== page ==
Knot-side down, gently roll the dough in circles beneath your curled fingers. No need to put pressure on it; just imagine the way you roll dice, cupping them in your hands and shaking. Same idea; the ball of dough will move freely under your hands.
You know, when we ever have video in this blog, this shaping technique is the first thing I want to show! It’s so easy to do – and so miserably hard to explain…
Ah – lovely. Sixteen round dough balls.
Lightly grease two 8” round cake pans, spacing eight balls in each. Can you use 9” round cake pans, or a 9” x 13” pan? Sure; the buns just won’t nestle together as closely, so their sides will be a bit more baked. And they’ll be a bit shorter in stature.
Cover the pans, and allow the buns to rise till they’re crowded against one another and quite puffy, about 60 to 90 minutes.
Towards the end of the rising time, preheat the oven to 350°F.
Now THAT’S what I call buxom buns!
Bake the buns for 22 to 24 minutes…
…until they’re golden brown on top and the edges of the center bun spring back lightly when you touch it. An instant-read thermometer inserted into the middle of the center bun should register at least 190°F.
Remove the buns from the oven, and immediately brush with melted butter. You’ll need 1 to 2 tablespoons melted butter, depending on how generous you are. Trust me; this is a time for generosity.
You may think that you’ve used too heavy a hand with the butter…
…but it sinks in, leaving a really pretty, satiny sheen. This is why we call these pull-apart buns; they come apart very easily.
Split open; add more butter. WOW.
How about cloverleafs? Divide the original piece of dough into 36 small pieces. You don’t really need to try to make these 36 pieces all the same size; just divide the dough into 12 balls, then each of those balls into three pieces.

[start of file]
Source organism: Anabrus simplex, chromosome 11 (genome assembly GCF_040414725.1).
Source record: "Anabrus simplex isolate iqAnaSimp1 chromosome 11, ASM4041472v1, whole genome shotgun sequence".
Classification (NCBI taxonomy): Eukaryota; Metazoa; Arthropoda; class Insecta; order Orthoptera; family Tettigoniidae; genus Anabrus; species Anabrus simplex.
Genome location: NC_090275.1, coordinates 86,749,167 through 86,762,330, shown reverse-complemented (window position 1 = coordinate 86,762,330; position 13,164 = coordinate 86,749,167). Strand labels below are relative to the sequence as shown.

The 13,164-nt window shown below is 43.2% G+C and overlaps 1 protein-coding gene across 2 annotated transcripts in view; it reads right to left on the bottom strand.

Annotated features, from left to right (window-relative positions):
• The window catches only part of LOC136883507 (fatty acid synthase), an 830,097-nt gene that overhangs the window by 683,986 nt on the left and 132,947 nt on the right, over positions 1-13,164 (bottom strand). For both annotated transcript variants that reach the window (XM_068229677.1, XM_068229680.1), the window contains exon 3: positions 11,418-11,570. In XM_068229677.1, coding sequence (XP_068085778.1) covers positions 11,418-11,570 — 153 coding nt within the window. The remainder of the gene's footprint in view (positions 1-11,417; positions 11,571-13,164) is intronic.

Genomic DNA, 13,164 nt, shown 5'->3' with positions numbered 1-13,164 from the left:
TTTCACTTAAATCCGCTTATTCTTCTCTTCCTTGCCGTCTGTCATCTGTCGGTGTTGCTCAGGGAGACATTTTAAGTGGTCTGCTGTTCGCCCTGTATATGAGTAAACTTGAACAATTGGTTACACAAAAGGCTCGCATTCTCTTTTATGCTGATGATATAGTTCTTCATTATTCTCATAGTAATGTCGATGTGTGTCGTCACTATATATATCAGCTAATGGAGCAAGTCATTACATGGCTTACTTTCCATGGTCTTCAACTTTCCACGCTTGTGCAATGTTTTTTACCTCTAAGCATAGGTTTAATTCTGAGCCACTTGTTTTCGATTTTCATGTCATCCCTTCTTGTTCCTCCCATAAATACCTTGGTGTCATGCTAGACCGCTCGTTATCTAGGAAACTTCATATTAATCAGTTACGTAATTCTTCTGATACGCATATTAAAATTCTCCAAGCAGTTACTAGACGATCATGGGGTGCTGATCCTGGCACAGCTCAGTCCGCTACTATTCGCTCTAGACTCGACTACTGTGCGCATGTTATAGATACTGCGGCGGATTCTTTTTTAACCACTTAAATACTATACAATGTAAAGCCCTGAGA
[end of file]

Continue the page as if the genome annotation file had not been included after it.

Nestle in the wells of a lightly greased standard muffin pan.
Let rise till they’re puffing over the rims.
Bake as directed for the regular rolls, brushing with butter when they’re done.
Festive, huh? And so ’50s…
So OK, I got a little carried away. But trust me, none of these had a chance to get stale. There’s just something about soft white bread that’s eternally compelling. Especially at Thanksgiving. Enjoy!
Read, rate, and review (please!) our recipe for Golden Pull-Apart Butter Buns.
P.S. I notice a lot of you have been asking about preparing these buns ahead. Here’s a couple of suggestions:
To make them a day or so ahead, prepare all the way through a partial bake (parbake). This means bake them, but not till they’re golden, only till they’re set.
How long? Not sure, in your oven. Just keep your eye on them, and when they’re just starting to brown a bit around the edges; and they feel set (not soft and liable to collapse) when you gently poke one, take them out. Cool completely, then wrap in plastic – right in the pan. Store at room temperature. Just before serving, bake in a preheated 350°F oven till golden; it’ll take maybe 10-15 minutes? Brush with butter, and serve.
To prepare more than a few days ahead, shape the buns and let them rise in the pan. Don’t let them over-rise; a bit less than usual would be good. Carefully tent risen rolls with plastic, and freeze. Once frozen, wrap more securely (but not tightly – a plastic bag is good).
The night before you want to serve them, place the pan of buns, still wrapped, in the fridge. Next day, remove from the fridge, and let them warm a bit as you preheat your oven. Bake as directed; they’ll probably need a few more minutes than the recipe says. Brush with butter, and serve.
Happy Thanksgiving, one and all!